Jerky is delicious, nutritious, keeps well, and is good travel or snack food. We’re please to share these recipes with you all for flavorful turkey and goose jerky. Excerpted from Jerky: The Complete Guide to Making It by Mary T. Bell. Enjoy!
Lee Hofer stated with both humor and conviction, “As much as 3/4 of the Earth’s surface is water and only 1/4 is land. The good Lord’s intentions are clear—a man’s time should be divided accordingly, 3/4 for hunting and fishing and 1/4 for work.”
Lee has hunted all over the world, and the evidence of his hunting prowess hangs on the walls at Lee’s Meat & Sausage in Tea, South Dakota.
Lee’s three computerized, stainless steel 7-feet-high-and-4-feet-square smokehouses can smoke 1,000 pounds of meat at one time. He uses a blend of three different hardwoods, with hickory being dominant. Small wood pieces go in a stainless steel box on the side that automatically turns and drops the wood onto a hot plate, the smoke goes in the smokehouse, the dampers open, and for about 2-1/2 hours, the meat is flooded with smoke.
His final comment was, “My life’s goal was to combine my love of hunting and my work, and I did it!”
WILD TURKEY JERKY
“A wild 20-pound turkey has about 4 pounds of breast meat, and generally we get another pound off the legs. We slice strips 1/4 inch thick and as long as we can,” Lee said.
1 pound wild turkey breast strips
1/2 cup honey
4 tablespoons Morton Tender Quick
4 teaspoons brown sugar
2 teaspoons liquid smoke
2 teaspoons black pepper
2 teaspoons onion powder
Mix all the ingredients, with the exception of the strips, in a bowl. Add the turkey strips, mix thoroughly, and let sit overnight in the refrigerator. Spread strips in a single layer, and place in a drying environment.
JERKING THE BLUE GOOSE
Bob Follmer loved to hunt, cook, and eat. When his doctor told him he had congestive heart failure and had to limit his salt intake, he was encouraged to stop eating jerky. Bob took control, bought a dehydrator, and started making his own jerky. “The salt-laden store stuff was history,” Bob recalled. “They add salt because it’s a cheap way to add flavor, and drinking establishments sell salty stuff to encourage their customers to drink.”
After making his first batch of goose jerky, Bob took 4 pounds along on a trip to Grandville, North Dakota, with his hunting buddies. “During the 8-hour drive, they devoured it all,” he said. “Since that trip, they expect jerky every time we get together,” he chuckled. “We hunt blue and snow geese. They’re greasier birds than honkers, and I’ve tried every which way to eat them, and then, out of necessity, I started making jerky.”
Bob handed me a sample of his jerky, and it was sweet and tart.
“My goose marinade can work with any meat,” he said. “I’ve used it for venison, turkey, beef, and anything I can get my hands on. It has more flavor than any other recipe I’ve tried.” Bob methodically kept a journal of his jerky-making experiments since 1979.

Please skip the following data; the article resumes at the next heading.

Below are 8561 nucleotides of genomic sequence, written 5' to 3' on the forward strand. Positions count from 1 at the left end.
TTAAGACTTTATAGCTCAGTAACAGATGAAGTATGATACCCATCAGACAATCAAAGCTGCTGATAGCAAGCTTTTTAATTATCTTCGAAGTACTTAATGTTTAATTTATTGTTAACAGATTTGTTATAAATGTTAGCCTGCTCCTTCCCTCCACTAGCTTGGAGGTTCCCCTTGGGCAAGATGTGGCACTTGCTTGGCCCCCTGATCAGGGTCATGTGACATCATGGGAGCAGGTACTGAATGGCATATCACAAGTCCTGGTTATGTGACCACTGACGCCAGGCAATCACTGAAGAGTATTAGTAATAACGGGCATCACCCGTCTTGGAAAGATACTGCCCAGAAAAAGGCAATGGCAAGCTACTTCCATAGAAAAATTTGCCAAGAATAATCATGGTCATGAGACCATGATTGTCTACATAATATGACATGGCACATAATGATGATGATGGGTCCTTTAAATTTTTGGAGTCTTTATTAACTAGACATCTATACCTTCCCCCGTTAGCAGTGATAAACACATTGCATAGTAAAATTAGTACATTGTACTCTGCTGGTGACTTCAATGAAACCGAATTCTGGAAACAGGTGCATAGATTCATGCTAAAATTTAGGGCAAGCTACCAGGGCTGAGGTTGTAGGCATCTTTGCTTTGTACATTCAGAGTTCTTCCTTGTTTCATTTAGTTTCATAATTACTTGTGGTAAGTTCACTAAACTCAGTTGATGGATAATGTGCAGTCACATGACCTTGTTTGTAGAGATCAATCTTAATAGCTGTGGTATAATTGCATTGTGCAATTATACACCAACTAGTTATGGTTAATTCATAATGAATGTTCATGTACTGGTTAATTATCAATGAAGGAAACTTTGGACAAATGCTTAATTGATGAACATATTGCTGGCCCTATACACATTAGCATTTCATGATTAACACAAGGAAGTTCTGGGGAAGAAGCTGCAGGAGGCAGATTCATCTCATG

After skinning the bird, he uses the breast and thigh for jerky, leaving the bony legs behind. “You’ve got to get rid of all the fat, or your jerky will taste rancid,” he cautioned. He cuts the raw, purplish goose meat in strips 1/4 inch thick and 1 inch wide.
Although Bob has made goose jerky in his electric smoker and in the oven, he prefers using a dehydrator because it makes sampling easier. “The smell of goose jerky drying drives me nuts,” he confessed. “I can’t wait until it’s ready and keep opening up the lid to test it.”
Bob said, “When I make this jerky for my wife, she doesn’t like it hot, so I eliminate the Tabasco sauce and pepper. However, my buddies like it hot, so I kick it up a notch by adding 3 tablespoons of habanero pepper powder.”
When I asked about how he stored his jerky, he grinned. “My jerky never makes it that far. If my family doesn’t get it, the neighbors do.”
4 pounds goose strips
1 can beer
½ cup cheap red cooking wine
½ cup light soy sauce
¼ cup Worcestershire sauce
¼ cup Kikkoman teriyaki sauce
¼ cup lemon juice
1 tablespoon liquid smoke
1 tablespoon onion powder
1 tablespoon garlic powder
1 tablespoon Accent seasoning
1 tablespoon Tabasco sauce
1 tablespoon Caribbean jerk seasoning
1 teaspoon black pepper
Put all the marinade ingredients in a large plastic bowl, blend, then add the strips. Cover the bowl and put it in the refrigerator. Turn the meat every 12 hours, so everything is soaked well. Marinate 48 to 96 hours. Bob dried the strips in a dehydrator at 155 degrees. “After about 10 hours, my jerky is soft, easy to chew, and good-tasting, which is how I like it,” he said. “I leave some in 14 hours for my sons because they like it dried rock hard.”
Thanks to Skyhorse Publishers for sharing this book excerpt with us. Read more from Mary T. Bell’s Jerky: The Complete Guide to Making It.